Is there any difference in tax implications between exercising the rights versus selling the rights and using the proceeds to purchase EROC stock (the latter allowing me to purchase more stock instead of getting warrants)?
I think if I simply exercise the rights there should be no tax implication at this time. I would just get additional stock/warrants which will impact my cost basis. But no extra tax to pay this year (except for K-1 allocation of income from the additional units).
But what about if I sell the rights? What would I have to declare as cost basis for the sale? It wouldn't seem fair to have a cost basis of zero as that would imply the entire sale would be a capital gain. Could the cost basis be declared as equal to the proceeds (ie. no gain or loss) and then leave my cost basis in EROC units unchanged? How would that impact the cost basis adjustments reported on my K-1?
Bottom-line: not sure if I want to bother with the warrants, would rather have just stock. So I'm considering selling the rights and using the proceeds to purchase EROC units. But before doing so I want to understand if there is a worse tax implication in doing so versus simply exericising the rights.
Actually, I don't think that's the case, but I could be wrong, do you have a cite?
Based on tax law I know (former tax professional), the basis in EROC units at the time of the issuance of the rights would have been split by relative FMV of the two securities on the day of the issuance of the rights, because the value of the rights on the issuance date was greater than 15% of the value of the corresponding shares (Regs. Sec. 1.307-2). At the exercise of the rights, that portion of the original basis plus $2.50 would be further allocated to units and warrants based on the relative FMV of the day of issuance.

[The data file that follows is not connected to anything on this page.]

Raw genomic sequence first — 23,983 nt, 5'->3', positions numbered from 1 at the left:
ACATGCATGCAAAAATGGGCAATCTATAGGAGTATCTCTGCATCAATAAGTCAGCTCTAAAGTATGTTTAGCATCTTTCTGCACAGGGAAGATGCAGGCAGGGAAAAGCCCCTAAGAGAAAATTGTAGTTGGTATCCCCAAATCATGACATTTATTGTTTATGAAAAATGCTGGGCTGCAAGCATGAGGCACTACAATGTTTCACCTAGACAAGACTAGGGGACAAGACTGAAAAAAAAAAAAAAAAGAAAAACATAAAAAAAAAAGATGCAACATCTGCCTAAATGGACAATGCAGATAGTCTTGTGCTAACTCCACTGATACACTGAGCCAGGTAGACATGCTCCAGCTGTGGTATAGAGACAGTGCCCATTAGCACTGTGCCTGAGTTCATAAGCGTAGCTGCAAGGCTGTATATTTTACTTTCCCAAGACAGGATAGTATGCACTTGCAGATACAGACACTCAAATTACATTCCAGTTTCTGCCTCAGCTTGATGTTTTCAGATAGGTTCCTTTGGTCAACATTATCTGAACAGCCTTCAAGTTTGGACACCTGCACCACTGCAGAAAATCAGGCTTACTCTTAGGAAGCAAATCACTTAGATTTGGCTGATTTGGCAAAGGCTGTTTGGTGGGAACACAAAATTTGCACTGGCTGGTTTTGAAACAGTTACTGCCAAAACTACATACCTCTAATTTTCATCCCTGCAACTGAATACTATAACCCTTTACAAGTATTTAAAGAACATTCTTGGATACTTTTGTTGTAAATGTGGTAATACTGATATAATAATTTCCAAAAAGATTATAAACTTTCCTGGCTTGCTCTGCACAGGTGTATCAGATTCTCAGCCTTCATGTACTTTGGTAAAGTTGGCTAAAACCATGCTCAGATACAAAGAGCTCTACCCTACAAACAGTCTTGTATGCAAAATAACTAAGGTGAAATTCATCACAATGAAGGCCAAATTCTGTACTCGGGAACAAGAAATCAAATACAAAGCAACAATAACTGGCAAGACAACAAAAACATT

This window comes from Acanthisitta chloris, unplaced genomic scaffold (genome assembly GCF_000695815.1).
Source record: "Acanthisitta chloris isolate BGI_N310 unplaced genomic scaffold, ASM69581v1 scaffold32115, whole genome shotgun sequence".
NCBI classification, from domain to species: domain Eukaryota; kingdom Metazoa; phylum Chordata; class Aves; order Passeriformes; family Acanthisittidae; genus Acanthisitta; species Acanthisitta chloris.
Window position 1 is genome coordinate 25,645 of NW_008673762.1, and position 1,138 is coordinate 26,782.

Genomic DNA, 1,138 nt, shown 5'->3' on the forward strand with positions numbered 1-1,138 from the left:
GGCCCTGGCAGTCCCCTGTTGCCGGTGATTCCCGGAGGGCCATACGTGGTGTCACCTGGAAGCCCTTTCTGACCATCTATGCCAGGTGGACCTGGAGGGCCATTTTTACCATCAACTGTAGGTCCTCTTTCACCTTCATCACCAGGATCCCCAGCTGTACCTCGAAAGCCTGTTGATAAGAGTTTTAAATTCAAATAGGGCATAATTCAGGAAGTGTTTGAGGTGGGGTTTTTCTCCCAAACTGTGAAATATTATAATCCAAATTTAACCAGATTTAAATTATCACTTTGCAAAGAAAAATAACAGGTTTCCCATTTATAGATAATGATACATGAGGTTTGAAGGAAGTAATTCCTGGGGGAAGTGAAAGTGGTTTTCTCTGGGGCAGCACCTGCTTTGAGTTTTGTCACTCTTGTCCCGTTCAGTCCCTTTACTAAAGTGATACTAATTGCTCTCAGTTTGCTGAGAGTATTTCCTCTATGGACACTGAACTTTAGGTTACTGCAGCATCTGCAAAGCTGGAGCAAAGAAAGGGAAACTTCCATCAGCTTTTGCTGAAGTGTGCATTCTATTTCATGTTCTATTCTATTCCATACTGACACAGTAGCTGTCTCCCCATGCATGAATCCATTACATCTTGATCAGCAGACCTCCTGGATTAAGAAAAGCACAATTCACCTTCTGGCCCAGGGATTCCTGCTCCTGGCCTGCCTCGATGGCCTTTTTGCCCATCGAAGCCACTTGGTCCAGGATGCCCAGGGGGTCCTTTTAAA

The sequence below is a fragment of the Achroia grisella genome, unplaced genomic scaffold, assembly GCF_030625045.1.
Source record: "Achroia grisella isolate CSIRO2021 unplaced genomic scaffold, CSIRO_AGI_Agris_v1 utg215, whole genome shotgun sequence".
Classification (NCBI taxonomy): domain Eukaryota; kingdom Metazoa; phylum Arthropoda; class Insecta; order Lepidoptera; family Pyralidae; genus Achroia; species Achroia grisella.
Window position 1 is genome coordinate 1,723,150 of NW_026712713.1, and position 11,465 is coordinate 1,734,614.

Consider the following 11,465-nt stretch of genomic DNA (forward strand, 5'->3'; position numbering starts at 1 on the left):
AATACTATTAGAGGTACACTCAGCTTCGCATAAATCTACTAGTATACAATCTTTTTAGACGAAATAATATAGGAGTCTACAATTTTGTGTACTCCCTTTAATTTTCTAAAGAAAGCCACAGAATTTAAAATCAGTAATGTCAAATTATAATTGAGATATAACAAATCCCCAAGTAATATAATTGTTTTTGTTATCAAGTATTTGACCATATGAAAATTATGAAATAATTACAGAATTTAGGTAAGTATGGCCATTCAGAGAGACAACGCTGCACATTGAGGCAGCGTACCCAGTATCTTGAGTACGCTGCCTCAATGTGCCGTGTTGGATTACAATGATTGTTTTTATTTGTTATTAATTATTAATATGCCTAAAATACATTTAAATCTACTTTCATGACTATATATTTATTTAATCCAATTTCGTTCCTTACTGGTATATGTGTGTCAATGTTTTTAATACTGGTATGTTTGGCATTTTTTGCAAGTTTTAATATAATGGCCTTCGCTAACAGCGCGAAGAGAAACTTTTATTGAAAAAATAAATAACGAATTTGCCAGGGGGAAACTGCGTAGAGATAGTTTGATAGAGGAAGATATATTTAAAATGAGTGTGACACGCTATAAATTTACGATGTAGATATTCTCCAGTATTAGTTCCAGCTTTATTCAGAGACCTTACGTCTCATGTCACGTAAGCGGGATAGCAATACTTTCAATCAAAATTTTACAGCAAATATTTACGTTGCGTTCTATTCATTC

Accordingly, if one let the rights expire, one would have a loss equal to the original basis allocated to the rights.
The tax basis of the rights will be your pre-issuance basis split in proportion to the value of the securities on the day of issuance. You're really not going to know that until the K-1 package next year, where presumably EROC will provide numbers, but for now use 20% of your 12-31-09 basis and you won't be too far wrong.